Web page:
The upcoming provincial assembly meeting in Texas in June at which the ACNA constitution and canons will be ratified is a reminder that we are now inevitably entering a period of liturgical reform. We are no longer tied to the Book of Alternative Services. The Green Book had to be composed so as to be consistent with liberal theology. The result was a production symptomizing the ills that would lead to the disintegration of the Anglican Church of Canada. Those of you who attended the parish conference with Bishop Malcolm Harding may remember that he quoted and spoke often of the English writer and evangelist Michael Green. Green taught at Regent College in Canada for five years and led evangelical campaigns here. Speaking here, he distinguished two groups in the church those: who prefer old wine in old skins (Book of Common Prayer adherents) and those who prefer new wine in new wineskins (contemporary language services with modern music etc. especially to reach the unchurched). Green said:
The old wine skins have an integrity. And so does the new wine. But if you try to mix the two, as the Book of Alternative Services does, the danger of splitting both is considerable. The B.A.S. does not really speak to those outside the church. I hope it was designed for them but, frankly, I think we have to confess that it is largely a failure in that respect. It doesn't speak to the outsider.... The language is infelicitous and it lacks depth...The end of the century has come and gone, but the time for revision still lies ahead. I can't imagine ANiC churches still using the BAS ten years from now.
Actually, if you look at the whole family of revisions within the Anglican communion, I'm afraid we've been saddled with about the worst of those revisions... [W]e should contend for a competent, sensitive and spiritually profound revision of the alternative services when the time comes up towards the end of the century.
The ACNA draft Constitution and Canons contain a fundamental declaration, described as essential for membership, relating to service books:
6. We receive The Book of Common Prayer as set forth by the Church of England in 1662, together with the Ordinal attached to the same, as a standard for Anglican doctrine and discipline, and, with the Books which preceded it, as the standard for the Anglican tradition of worship.Some people reading this declarayion may be alarmed at first glance that they are going to be forced to give up their current liturgies for the 1662 BCP, a book which they have never heard of, written in three-century-old language. That won't happen. The recognition of the 1662 book stems from the high regard held for it by the African primates, who established it as the standard of GAFCON worship. The 1662 book is regarded as more faithful to evangelical standards than some of its successors, particularly the American 1928 BCP. However there are only a handful of North American parishes who use the 1662 rite just as is. The whole of ACNA is not going to be forced to adopt the 1662 BCP any time soon.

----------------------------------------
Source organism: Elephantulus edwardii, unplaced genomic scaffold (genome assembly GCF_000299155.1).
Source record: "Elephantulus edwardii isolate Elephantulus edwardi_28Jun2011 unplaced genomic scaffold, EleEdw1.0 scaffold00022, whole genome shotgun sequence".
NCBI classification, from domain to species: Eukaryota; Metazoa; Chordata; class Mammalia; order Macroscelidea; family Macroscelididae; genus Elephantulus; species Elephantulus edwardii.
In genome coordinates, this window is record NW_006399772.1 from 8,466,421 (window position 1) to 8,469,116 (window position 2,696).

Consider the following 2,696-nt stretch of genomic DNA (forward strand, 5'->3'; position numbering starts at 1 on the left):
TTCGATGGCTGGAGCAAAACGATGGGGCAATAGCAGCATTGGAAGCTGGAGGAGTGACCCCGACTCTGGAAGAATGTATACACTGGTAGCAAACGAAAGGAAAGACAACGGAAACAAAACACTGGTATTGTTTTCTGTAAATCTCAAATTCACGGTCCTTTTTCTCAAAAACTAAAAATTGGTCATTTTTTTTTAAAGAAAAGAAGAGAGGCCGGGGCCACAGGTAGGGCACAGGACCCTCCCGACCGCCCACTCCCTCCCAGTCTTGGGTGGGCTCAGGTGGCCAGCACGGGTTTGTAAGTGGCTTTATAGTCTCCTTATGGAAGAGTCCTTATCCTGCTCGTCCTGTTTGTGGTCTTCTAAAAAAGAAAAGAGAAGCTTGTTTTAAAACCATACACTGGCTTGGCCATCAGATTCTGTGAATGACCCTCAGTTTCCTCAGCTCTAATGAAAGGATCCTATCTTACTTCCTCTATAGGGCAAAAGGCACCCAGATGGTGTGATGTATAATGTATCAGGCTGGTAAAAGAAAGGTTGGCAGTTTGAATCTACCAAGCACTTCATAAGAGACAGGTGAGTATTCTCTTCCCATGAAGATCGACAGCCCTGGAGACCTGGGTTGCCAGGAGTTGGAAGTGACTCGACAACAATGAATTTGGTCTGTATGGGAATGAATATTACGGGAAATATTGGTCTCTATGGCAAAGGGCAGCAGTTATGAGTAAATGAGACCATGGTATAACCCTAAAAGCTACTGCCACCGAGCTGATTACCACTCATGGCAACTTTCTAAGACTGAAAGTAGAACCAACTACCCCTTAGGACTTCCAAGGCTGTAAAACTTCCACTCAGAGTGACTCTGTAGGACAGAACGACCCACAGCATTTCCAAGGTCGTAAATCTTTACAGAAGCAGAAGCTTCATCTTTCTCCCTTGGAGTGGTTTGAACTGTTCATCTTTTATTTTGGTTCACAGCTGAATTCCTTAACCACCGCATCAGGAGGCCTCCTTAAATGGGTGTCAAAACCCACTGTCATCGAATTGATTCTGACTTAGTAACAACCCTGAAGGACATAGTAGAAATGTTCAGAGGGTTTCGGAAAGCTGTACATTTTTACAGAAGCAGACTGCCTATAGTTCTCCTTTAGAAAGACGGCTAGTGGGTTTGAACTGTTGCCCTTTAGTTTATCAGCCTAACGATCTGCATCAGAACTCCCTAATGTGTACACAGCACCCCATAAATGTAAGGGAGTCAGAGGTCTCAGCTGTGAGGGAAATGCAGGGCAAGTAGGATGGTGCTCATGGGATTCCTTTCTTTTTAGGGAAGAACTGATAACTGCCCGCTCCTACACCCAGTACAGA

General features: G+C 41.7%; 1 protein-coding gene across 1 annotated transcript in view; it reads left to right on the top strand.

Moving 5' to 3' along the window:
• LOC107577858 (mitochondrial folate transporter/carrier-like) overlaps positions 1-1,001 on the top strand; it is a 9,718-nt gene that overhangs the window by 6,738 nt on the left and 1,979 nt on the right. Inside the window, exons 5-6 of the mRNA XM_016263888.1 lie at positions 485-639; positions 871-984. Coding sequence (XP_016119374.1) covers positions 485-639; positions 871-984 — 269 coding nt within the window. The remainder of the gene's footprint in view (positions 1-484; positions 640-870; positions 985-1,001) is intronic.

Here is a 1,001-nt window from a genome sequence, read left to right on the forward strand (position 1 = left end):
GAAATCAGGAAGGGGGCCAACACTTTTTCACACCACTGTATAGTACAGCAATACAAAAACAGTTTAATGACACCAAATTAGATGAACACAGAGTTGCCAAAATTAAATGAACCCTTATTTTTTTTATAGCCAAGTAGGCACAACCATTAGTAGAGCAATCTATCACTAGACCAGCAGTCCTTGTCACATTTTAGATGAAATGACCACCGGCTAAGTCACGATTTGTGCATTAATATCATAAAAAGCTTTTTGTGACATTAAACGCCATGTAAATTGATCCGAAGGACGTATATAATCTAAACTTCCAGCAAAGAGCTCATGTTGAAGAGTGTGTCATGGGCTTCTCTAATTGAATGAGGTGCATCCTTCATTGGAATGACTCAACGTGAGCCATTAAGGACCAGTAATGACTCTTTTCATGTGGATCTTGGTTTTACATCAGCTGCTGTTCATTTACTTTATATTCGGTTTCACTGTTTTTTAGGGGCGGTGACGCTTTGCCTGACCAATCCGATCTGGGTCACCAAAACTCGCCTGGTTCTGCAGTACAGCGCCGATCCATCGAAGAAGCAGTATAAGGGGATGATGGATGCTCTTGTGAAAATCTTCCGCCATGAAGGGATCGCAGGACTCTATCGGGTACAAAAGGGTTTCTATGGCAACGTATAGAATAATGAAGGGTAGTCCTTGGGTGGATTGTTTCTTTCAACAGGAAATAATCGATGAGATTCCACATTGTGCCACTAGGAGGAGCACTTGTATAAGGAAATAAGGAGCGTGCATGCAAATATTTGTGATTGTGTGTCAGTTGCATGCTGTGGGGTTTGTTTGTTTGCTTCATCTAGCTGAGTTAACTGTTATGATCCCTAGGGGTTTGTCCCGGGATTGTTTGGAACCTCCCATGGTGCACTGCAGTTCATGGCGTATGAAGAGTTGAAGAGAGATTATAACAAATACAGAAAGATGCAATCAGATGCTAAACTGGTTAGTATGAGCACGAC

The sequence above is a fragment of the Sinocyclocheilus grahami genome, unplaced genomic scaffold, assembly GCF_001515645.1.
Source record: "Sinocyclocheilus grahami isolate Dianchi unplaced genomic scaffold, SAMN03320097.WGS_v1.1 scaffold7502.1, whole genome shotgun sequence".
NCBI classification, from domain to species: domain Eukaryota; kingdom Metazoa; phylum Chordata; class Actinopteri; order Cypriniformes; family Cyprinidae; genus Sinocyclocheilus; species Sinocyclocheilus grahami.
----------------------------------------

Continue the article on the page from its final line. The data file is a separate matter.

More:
Numerous jurisdictions have adopted modern language versions of the 1662 book, and it would certainly be consistent with the principles of ACNA to use experimentally a 1662-style modern language service. I compiled a list of modernized 1662 services in the Anglican communion and looked forward to reviewing them. Alas, all of them were disappointing. They do not really seem modern. They seem to modernize language that should have been kept, while leaving in place that language that needs to be modernized. A sample of these versions, the communion rite of the Anglican Missions in America, may be found here.
The ACNA Constitution inclusion of "the Books which preceded it" as the standard for Anglican doctrine and discipline includes both the books of 1549 and 1552, which stand near the ends of the Anglican spectrum of churchmanship, meaning that any orthodox liturgy ever used in the Anglican communion can been deemed consistent with ACNA liturgical standards.
Dumping the BAS would mean that we enter a time of liturgical experimentation. For those who were Anglican worshippers seventies, the idea of liturgical experimentation may bring back unpleasant memories. Never knowing when opening the church door what manner of sloppily photocopied trial liturgy one was going to be handed when o And we worshippers resist changes in liturgy, whatever dissatisfaction they harbour with the liturgy they have. Such resistance should not be disdained as mere obstinate opposition to change. Familiarity is one of the main reasons for having a liturgy. As C. S. Lewis says in Letters to Malcolm